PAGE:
Biological organisms must acquire resources to enable them to grow, mature and reproduce before they die. The study of how organisms allocate resources to each of these requirements is known as life history theory. Organisms with a ‘fast’ life history grow to smaller sizes, mature early and reproduce at both smaller sizes and younger ages before dying. A ‘slow’ life history suggests the opposite end of the spectrum; organisms have slower growth, mature and reproduce later and live for much longer than their ‘faster’ counterparts.
A new study from The Centre for Geometric Biology at Monash University and international collaborators has found that fish in tropical regions suffer high mortality and so optimise their fitness by diverting energy into reproduction earlier in life — their fast life histories are driven by mortality risk.
The research team led by Dr Mariana Álvarez-Noriega have used life history optimisation models to predict global patterns in the life histories of marine fish. They then tested and confirmed these predictions with a global dataset of marine fish life histories.
They found fish in polar regions have a lower chance of dying and therefore optimise their life history by growing longer and larger, and delaying maturity and reproduction. But when they do start reproducing they have a disproportionately greater investment in reproduction in relation to their size. That is, the relationship between body mass and reproductive output increases much more steeply for fish living in colder waters than those in warmer environments.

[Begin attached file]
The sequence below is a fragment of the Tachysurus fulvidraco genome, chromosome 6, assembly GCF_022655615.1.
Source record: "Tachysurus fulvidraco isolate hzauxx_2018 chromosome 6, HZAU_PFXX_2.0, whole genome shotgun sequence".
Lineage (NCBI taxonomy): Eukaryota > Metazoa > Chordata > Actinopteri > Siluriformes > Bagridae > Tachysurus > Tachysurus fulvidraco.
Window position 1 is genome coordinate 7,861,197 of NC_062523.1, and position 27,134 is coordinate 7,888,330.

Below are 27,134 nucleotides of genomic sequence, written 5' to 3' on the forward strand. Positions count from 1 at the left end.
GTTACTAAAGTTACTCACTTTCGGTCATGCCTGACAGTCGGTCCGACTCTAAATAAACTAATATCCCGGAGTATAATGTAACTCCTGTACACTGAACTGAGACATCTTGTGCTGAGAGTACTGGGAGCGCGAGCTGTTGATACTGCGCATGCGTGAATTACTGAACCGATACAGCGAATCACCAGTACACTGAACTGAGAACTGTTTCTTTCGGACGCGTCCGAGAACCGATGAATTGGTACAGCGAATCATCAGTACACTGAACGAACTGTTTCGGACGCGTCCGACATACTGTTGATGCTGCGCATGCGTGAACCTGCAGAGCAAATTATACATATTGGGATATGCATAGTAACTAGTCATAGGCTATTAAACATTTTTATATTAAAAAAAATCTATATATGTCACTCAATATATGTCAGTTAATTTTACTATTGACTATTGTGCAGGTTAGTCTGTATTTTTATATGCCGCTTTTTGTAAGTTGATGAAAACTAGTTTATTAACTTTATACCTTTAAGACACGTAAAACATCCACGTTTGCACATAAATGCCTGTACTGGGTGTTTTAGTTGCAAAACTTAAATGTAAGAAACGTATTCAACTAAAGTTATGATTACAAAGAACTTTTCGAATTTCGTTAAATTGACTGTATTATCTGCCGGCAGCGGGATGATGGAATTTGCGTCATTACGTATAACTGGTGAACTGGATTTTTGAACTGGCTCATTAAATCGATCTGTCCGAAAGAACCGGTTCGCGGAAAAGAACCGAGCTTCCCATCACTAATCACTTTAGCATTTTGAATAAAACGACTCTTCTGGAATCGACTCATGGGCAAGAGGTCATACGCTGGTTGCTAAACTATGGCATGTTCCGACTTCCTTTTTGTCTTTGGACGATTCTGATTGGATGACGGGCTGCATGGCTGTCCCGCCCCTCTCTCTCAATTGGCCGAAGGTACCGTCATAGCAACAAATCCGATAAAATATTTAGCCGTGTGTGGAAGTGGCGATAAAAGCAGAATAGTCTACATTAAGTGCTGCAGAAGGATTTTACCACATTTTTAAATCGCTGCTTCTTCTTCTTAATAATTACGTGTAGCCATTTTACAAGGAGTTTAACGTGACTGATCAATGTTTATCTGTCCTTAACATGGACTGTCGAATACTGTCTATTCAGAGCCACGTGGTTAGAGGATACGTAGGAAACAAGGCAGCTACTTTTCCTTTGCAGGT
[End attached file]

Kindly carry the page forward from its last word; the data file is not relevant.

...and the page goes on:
So, for example a 10-kilogram fish is predicted to produce approximately 2.2 million eggs in the tropics and 3.5. million eggs in polar regions. But a 20-kilogram fish is predicted to produce approximately 4 million eggs in the tropics and 8.1 million eggs at the poles. The difference is greater as the fish get bigger.
Dr Álvarez-Noriega emphasises that these global patterns have important consequences: “the impacts of fishing and Marine Protected Areas will be different in different latitudes”.
What is more, the team modelled the impacts of climate change and found that if CO2 emissions remain high their model predicts that a 25-kilogram fish at 60° latitude will produce 300,000 fewer eggs by the end of the century.
Our model predicts that global warming will profoundly reshape fish life histories, favouring earlier reproduction, smaller body sizes and lower mass-specific reproductive outputs, with worrying consequences for population persistence